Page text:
use of them. See also Sheffield's Memoirs, Teonge's Diary, Aubrey's Life of Monk, the Life of Sir Cloudesley Shovel, 1708, Commons' Journals, March 1 and March 20, 1683. * Chamberlayne's State of England, 1684. Commons' Journals, March 1 and March 20, 1685. In 1833 it was determined, after full inquiry, that a hundred, and seventy thousand barrels of gunpowder should constantly be kept in store; and this rule is still observed. * It appears, from the records of the Admiralty, that flag officers were allowed half pay in 1668, captains of first and second rates not till 1674. - --

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courts, must seem small indeed to the present generation. But the personal favorites of the sovereign, his ministers, and the creatures of those ministers, were gorged with public money. Their salaries and pensions, when compared with the incomes of the nobility, the gentry, the commercial and professional men of that age, will appear enormous. The greatest estates in the kingdom then very little exceeded twenty thousand a year. The Duke of Ormond had twentytwo thousand a year.” The Duke of Buckingham, before his extravagance had impaired his great property, had nineteen thousand six hundred 'a year.f George Monk, Duke of Albemarle, who had been rewarded for his eminent services with immense grants of crown land, and who had been notorious both for covetousness and for parsimony, left fifteen thousand a year of real estate, and sixty thousand pounds in money which probably yielded seven per cent. These three dukes were supposed to be three of the very richest subjects in England. The Archbishop of Canterbury can hardly have had five thousand a year.) The average income of a temporal peer was estimated, by the best informed persons, at about three thousand a year, the average income of a baronet at nine hundred a year, the average income of a member of parliament at less than eight hundred a year. A thousand a year was thought a large revenue for a barrister. Two thousand a year was hardly to be made in the Court of King's Bench, except by the crown lawyers." It is evident, therefore, that an official man would have been well paid if he had received a fourth or fifth part of what would now be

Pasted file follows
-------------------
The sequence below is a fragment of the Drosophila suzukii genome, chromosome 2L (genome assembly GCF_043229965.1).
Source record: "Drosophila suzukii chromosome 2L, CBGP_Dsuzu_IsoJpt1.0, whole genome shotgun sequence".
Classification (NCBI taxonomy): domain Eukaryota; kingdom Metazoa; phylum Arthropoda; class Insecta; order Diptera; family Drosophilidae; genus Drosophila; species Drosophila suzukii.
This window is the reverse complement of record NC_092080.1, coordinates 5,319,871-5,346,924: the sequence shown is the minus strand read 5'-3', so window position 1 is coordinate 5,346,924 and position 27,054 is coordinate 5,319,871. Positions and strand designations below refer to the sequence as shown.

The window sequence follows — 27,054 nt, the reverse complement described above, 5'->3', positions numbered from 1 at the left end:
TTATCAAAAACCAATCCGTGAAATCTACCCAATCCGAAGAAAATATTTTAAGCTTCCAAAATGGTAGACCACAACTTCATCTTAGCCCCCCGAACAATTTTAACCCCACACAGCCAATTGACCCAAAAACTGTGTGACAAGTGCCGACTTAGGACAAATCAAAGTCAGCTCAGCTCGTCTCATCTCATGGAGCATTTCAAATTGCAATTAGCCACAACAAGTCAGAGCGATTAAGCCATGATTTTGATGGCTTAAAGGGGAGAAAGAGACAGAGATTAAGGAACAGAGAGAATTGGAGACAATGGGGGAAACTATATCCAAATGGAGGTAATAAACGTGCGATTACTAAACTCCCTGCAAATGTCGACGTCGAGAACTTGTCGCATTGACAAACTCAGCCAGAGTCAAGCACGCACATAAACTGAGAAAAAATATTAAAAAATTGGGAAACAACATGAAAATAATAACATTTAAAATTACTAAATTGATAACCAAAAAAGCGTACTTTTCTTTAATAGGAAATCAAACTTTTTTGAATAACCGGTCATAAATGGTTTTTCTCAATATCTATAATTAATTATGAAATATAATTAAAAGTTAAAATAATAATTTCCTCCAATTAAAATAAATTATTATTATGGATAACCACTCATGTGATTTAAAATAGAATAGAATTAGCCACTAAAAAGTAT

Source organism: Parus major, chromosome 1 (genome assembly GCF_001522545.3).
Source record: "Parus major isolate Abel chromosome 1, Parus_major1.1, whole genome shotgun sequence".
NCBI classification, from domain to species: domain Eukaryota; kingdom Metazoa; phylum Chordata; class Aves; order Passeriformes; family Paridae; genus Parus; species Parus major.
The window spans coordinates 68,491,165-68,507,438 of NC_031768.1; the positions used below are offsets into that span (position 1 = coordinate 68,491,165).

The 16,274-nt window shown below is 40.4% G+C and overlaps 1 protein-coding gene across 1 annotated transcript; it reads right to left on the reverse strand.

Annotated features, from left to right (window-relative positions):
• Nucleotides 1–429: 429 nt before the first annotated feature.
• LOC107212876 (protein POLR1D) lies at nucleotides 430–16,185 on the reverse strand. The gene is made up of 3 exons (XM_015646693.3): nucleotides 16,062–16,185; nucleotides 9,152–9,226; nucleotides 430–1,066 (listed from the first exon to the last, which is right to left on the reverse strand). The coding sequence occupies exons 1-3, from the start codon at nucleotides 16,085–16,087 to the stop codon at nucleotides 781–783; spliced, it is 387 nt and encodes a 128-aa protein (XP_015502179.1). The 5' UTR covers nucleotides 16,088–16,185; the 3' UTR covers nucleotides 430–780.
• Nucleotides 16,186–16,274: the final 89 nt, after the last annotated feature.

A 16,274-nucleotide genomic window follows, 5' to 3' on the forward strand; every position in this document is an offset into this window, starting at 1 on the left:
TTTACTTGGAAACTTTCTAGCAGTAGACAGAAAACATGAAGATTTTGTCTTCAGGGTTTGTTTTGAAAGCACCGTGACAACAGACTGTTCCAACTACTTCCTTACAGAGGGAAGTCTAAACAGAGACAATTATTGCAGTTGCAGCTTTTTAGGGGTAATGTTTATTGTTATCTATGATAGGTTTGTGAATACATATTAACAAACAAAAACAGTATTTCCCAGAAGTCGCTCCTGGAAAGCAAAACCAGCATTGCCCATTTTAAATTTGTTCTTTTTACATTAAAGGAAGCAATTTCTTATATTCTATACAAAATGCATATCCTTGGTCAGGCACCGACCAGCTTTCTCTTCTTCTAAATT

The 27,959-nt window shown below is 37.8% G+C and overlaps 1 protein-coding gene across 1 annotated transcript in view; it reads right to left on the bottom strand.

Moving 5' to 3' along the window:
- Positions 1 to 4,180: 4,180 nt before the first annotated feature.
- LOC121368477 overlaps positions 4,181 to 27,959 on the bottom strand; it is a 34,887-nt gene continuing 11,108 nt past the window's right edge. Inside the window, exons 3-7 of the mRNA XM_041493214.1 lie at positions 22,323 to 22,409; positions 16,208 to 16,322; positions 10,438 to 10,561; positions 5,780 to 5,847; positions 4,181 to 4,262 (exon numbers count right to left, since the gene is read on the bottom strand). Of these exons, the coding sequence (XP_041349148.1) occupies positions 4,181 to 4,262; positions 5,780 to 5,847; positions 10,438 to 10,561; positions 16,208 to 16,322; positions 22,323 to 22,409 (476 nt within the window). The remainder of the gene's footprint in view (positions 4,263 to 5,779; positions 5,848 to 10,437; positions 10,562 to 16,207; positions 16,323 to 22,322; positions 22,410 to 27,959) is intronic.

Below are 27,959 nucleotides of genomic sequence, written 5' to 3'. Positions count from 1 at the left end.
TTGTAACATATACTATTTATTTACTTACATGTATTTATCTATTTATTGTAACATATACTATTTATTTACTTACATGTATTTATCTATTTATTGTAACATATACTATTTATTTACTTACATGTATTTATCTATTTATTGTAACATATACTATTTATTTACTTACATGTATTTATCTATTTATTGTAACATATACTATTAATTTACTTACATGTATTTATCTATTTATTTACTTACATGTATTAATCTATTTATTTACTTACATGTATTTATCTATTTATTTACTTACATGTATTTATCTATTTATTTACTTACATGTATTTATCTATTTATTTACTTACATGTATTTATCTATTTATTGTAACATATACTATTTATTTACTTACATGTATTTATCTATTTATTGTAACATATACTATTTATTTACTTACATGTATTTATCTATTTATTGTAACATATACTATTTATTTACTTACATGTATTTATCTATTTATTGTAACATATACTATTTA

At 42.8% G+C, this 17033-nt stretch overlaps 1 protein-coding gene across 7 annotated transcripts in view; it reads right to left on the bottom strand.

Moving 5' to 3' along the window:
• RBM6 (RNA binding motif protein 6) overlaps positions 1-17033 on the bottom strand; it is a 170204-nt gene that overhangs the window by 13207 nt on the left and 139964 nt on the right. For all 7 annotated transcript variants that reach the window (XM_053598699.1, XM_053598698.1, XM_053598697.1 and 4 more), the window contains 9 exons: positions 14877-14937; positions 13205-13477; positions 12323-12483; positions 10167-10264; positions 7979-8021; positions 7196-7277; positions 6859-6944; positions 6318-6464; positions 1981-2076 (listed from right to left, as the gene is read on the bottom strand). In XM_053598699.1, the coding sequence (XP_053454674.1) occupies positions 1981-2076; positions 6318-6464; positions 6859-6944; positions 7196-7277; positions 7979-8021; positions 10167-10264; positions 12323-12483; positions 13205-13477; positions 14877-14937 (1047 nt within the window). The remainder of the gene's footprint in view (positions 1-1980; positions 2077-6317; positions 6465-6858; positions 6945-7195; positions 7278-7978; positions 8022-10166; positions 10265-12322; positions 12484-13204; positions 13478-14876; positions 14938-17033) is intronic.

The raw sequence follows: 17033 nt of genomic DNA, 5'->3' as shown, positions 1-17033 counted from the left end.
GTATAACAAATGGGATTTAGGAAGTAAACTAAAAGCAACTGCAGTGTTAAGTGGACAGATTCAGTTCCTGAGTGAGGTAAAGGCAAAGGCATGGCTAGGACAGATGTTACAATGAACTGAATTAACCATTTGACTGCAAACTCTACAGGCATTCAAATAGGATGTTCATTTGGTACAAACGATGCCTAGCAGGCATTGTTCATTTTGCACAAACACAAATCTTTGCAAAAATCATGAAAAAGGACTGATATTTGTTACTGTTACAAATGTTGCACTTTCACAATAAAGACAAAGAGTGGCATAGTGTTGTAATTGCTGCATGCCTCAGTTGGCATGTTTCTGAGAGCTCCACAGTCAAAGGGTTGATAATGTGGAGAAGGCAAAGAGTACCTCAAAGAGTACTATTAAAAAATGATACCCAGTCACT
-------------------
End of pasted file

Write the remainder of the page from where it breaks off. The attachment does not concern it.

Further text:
* Carte's Life of 6-mond.

t Pepys's Diary, Feb. 14, 1663.

† See the report of the Bath and Montague case, which was decided by Lord Keeper Somers, in December, 1693.